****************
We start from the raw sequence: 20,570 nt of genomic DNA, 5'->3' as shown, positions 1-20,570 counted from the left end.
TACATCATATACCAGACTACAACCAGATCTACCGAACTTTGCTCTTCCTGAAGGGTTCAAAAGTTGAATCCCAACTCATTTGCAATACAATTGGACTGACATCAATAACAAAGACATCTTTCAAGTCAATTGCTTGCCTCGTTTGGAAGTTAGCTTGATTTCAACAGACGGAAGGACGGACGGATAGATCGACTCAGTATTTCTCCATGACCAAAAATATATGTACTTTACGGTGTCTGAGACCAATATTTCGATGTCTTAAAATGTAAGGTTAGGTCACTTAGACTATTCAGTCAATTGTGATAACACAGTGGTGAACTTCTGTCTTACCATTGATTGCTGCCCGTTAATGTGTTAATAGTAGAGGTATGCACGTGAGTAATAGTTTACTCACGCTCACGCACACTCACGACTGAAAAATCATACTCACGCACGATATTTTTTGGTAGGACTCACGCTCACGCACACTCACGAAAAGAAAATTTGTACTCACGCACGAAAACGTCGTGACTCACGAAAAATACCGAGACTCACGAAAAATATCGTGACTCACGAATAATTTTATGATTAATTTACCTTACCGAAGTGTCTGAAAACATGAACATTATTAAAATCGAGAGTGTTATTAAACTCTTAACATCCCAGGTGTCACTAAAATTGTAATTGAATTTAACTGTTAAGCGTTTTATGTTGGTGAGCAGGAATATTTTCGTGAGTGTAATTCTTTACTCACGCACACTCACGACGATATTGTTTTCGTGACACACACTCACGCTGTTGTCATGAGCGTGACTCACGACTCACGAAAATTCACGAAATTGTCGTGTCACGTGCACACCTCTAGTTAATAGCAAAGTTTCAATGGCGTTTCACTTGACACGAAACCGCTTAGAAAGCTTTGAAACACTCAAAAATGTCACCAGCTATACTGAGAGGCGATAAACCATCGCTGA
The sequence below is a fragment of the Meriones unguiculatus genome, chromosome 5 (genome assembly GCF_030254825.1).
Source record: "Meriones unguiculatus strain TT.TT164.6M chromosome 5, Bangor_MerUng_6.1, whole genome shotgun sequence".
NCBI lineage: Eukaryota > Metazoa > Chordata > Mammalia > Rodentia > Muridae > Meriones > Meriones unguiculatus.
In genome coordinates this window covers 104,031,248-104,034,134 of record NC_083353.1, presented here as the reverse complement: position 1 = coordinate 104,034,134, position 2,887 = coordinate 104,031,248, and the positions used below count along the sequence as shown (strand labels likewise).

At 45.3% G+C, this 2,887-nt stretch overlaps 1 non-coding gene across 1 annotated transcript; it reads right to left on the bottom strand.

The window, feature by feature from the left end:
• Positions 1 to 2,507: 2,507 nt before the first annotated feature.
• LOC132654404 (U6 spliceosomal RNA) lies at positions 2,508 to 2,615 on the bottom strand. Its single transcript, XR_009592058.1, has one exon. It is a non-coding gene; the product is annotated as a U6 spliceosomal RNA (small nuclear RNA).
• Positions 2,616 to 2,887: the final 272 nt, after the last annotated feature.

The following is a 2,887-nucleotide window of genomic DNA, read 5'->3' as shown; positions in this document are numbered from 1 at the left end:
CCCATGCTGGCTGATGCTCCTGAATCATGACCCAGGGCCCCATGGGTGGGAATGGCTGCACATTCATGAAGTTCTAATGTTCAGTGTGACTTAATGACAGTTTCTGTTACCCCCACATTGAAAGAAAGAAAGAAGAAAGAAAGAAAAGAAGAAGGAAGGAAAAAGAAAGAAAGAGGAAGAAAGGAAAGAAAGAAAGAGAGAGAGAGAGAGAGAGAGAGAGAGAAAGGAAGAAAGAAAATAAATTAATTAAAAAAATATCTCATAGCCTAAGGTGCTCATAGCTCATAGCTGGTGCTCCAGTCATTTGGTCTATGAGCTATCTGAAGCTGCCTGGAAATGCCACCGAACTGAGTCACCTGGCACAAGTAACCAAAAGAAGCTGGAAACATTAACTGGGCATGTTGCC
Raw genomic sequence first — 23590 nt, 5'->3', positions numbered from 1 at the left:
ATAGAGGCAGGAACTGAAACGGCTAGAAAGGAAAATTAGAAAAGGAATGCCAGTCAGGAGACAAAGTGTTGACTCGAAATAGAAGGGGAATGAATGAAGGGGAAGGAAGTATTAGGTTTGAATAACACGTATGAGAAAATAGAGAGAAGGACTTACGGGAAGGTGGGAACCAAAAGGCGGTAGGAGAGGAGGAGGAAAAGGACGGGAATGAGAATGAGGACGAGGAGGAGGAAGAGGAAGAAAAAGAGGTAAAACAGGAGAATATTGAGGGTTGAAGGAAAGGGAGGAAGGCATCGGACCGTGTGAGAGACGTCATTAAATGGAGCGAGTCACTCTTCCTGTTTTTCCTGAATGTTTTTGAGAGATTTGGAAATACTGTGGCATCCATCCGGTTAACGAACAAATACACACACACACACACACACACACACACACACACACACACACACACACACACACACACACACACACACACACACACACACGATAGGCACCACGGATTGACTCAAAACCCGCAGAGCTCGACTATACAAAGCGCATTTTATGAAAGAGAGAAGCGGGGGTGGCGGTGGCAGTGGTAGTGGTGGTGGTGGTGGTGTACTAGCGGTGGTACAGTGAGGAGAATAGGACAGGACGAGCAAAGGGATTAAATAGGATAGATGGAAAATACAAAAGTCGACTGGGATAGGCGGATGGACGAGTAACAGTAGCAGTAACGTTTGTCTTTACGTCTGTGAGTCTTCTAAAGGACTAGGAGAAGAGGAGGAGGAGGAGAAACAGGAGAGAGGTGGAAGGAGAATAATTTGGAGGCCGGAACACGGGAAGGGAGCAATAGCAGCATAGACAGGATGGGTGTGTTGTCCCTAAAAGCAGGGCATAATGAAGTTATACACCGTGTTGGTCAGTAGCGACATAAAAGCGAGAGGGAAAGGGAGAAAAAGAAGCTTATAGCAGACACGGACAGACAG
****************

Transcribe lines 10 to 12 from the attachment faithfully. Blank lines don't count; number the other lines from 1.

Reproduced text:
• LOC132654404 (U6 spliceosomal RNA) lies at positions 2,508 to 2,615 on the bottom strand. Its single transcript, XR_009592058.1, has one exon. It is a non-coding gene; the product is annotated as a U6 spliceosomal RNA (small nuclear RNA).
• Positions 2,616 to 2,887: the final 272 nt, after the last annotated feature.

The following is a 2,887-nucleotide window of genomic DNA, read 5'->3' as shown; positions in this document are numbered from 1 at the left end: